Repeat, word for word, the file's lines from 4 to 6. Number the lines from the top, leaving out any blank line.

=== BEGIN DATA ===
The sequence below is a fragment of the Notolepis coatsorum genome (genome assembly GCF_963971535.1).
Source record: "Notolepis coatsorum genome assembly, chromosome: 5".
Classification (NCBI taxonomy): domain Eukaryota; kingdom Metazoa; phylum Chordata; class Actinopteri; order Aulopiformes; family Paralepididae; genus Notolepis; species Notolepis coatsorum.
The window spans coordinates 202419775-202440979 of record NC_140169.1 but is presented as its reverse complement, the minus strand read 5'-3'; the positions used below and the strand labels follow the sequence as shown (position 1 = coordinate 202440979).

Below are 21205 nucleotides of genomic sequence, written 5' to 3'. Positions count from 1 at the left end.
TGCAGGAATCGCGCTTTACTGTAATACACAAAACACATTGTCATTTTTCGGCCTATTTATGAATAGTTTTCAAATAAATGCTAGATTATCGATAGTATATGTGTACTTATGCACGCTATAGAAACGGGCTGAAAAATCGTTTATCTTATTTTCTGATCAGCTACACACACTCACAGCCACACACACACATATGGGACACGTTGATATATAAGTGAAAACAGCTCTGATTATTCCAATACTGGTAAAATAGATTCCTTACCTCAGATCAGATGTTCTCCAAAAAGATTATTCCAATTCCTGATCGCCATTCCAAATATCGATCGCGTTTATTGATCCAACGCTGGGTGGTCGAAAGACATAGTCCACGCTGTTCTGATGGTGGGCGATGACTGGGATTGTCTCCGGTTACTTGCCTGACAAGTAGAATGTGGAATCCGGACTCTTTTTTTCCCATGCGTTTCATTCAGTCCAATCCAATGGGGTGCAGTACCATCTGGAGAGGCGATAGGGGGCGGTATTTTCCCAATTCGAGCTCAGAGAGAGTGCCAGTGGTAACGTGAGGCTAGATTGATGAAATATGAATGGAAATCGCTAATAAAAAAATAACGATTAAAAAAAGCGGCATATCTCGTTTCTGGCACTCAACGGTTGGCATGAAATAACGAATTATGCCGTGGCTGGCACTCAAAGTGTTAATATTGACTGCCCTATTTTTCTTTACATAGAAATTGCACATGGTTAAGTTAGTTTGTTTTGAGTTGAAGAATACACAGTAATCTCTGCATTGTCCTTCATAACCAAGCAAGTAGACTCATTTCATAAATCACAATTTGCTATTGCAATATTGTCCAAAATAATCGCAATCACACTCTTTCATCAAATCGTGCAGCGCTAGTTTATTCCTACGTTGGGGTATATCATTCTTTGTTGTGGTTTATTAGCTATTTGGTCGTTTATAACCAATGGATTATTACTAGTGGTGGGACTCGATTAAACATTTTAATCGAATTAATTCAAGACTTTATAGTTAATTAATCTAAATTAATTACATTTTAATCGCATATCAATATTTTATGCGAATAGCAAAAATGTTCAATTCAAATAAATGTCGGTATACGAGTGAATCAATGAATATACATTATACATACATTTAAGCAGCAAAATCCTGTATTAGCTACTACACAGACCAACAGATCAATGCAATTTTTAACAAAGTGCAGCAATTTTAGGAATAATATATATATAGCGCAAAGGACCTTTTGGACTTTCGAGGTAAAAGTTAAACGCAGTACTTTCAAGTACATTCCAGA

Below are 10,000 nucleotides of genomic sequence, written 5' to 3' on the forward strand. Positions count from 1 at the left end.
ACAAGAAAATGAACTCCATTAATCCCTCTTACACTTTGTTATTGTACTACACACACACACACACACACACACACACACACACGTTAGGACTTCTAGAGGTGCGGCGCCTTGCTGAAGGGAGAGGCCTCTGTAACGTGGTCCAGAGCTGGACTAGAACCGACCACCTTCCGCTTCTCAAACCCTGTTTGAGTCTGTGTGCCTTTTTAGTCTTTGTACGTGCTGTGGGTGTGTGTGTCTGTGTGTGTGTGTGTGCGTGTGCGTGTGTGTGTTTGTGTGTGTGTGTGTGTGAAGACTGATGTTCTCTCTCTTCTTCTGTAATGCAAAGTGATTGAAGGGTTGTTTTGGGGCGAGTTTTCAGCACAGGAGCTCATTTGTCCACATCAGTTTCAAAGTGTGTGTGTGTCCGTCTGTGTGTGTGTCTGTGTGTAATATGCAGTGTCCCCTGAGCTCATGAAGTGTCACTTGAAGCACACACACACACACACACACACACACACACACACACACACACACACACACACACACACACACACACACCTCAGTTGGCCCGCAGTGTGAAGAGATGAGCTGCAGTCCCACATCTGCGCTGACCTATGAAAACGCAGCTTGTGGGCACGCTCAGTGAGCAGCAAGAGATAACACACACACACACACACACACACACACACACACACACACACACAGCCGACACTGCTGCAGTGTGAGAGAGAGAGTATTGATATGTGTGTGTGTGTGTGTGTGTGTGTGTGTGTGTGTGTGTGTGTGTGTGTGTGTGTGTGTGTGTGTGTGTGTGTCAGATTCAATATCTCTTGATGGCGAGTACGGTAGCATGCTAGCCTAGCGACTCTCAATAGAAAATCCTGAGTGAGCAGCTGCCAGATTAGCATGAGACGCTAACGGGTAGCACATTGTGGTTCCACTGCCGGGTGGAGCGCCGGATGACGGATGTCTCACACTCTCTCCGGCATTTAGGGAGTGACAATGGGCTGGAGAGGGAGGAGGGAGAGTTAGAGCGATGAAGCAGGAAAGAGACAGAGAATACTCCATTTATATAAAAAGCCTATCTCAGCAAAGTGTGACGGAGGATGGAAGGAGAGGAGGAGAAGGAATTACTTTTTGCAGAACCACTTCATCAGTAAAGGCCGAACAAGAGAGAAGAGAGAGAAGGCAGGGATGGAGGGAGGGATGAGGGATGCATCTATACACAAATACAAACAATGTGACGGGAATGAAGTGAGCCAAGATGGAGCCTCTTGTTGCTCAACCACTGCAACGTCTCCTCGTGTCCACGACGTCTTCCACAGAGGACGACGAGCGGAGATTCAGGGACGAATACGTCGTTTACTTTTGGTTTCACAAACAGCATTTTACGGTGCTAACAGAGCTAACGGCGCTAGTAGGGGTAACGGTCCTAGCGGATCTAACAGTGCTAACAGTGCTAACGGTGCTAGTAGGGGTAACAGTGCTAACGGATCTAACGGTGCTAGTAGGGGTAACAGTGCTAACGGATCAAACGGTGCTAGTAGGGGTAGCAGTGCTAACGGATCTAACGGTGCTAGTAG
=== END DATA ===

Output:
The window spans coordinates 202419775-202440979 of record NC_140169.1 but is presented as its reverse complement, the minus strand read 5'-3'; the positions used below and the strand labels follow the sequence as shown (position 1 = coordinate 202440979).

Below are 21205 nucleotides of genomic sequence, written 5' to 3'. Positions count from 1 at the left end.
TGCAGGAATCGCGCTTTACTGTAATACACAAAACACATTGTCATTTTTCGGCCTATTTATGAATAGTTTTCAAATAAATGCTAGATTATCGATAGTATATGTGTACTTATGCACGCTATAGAAACGGGCTGAAAAATCGTTTATCTTATTTTCTGATCAGCTACACACACTCACAGCCACACACACACATATGGGACACGTTGATATATAAGTGAAAACAGCTCTGATTATTCCAATACTGGTAAAATAGATTCCTTACCTCAGATCAGATGTTCTCCAAAAAGATTATTCCAATTCCTGATCGCCATTCCAAATATCGATCGCGTTTATTGATCCAACGCTGGGTGGTCGAAAGACATAGTCCACGCTGTTCTGATGGTGGGCGATGACTGGGATTGTCTCCGGTTACTTGCCTGACAAGTAGAATGTGGAATCCGGACTCTTTTTTTCCCATGCGTTTCATTCAGTCCAATCCAATGGGGTGCAGTACCATCTGGAGAGGCGATAGGGGGCGGTATTTTCCCAATTCGAGCTCAGAGAGAGTGCCAGTGGTAACGTGAGGCTAGATTGATGAAATATGAATGGAAATCGCTAATAAAAAAATAACGATTAAAAAAAGCGGCATATCTCGTTTCTGGCACTCAACGGTTGGCATGAAATAACGAATTATGCCGTGGCTGGCACTCAAAGTGTTAATATTGACTGCCCTATTTTTCTTTACATAGAAATTGCACATGGTTAAGTTAGTTTGTTTTGAGTTGAAGAATACACAGTAATCTCTGCATTGTCCTTCATAACCAAGCAAGTAGACTCATTTCATAAATCACAATTTGCTATTGCAATATTGTCCAAAATAATCGCAATCACACTCTTTCATCAAATCGTGCAGCGCTAGTTTATTCCTACGTTGGGGTATATCATTCTTTGTTGTGGTTTATTAGCTATTTGGTCGTTTATAACCAATGGATTATTACTAGTGGTGGGACTCGATTAAACATTTTAATCGAATTAATTCAAGACTTTATAGTTAATTAATCTAAATTAATTACATTTTAATCGCATATCAATATTTTATGCGAATAGCAAAAATGTTCAATTCAAATAAATGTCGGTATACGAGTGAATCAATGAATATACATTATACATACATTTAAGCAGCAAAATCCTGTATTAGCTACTACACAGACCAACAGATCAATGCAATTTTTAACAAAGTGCAGCAATTTTAGGAATAATATATATATAGCGCAAAGGACCTTTTGGACTTTCGAGGTAAAAGTTAAACGCAGTACTTTCAAGTACATTCCAGA